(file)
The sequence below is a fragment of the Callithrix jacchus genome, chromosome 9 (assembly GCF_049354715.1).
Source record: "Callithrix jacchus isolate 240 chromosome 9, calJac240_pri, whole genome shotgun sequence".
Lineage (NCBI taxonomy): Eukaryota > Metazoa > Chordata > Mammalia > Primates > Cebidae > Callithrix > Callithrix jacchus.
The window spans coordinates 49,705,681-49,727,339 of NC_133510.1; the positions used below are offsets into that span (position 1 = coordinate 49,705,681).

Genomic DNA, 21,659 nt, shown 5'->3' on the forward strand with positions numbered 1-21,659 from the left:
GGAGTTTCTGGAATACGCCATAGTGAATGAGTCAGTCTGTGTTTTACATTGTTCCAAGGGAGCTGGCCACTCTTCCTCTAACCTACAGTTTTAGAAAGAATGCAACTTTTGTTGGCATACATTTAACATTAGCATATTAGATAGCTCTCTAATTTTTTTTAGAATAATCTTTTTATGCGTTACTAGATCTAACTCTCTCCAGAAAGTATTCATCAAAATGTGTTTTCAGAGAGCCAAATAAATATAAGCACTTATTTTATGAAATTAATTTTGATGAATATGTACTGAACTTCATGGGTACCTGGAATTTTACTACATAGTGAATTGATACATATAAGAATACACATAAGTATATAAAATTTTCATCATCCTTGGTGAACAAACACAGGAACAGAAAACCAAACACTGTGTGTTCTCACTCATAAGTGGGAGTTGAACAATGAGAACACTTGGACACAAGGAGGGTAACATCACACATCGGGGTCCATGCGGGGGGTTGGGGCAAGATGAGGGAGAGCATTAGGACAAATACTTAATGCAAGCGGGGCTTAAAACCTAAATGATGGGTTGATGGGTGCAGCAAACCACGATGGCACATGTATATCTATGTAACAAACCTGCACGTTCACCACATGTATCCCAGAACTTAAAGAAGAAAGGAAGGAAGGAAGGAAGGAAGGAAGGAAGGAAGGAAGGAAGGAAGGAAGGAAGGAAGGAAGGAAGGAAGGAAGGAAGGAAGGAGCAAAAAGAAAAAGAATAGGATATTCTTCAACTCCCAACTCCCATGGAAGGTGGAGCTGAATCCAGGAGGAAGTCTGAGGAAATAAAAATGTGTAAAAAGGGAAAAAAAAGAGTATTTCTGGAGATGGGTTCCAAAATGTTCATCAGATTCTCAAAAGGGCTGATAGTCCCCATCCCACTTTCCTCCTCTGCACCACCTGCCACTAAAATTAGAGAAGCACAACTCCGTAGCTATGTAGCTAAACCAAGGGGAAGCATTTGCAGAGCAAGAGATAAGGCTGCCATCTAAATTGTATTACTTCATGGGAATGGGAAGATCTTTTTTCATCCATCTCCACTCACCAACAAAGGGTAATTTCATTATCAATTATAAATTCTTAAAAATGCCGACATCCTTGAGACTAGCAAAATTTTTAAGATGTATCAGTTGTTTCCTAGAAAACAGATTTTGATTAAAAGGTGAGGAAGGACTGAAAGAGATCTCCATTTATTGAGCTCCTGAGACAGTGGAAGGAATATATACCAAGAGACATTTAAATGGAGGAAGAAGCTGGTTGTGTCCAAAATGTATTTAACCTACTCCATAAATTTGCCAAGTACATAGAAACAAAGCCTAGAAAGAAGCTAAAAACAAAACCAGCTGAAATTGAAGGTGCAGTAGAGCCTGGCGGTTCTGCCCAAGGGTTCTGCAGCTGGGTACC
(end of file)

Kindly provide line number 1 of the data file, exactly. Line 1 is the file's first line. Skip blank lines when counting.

The sequence below is a fragment of the Callithrix jacchus genome, chromosome 9 (assembly GCF_049354715.1).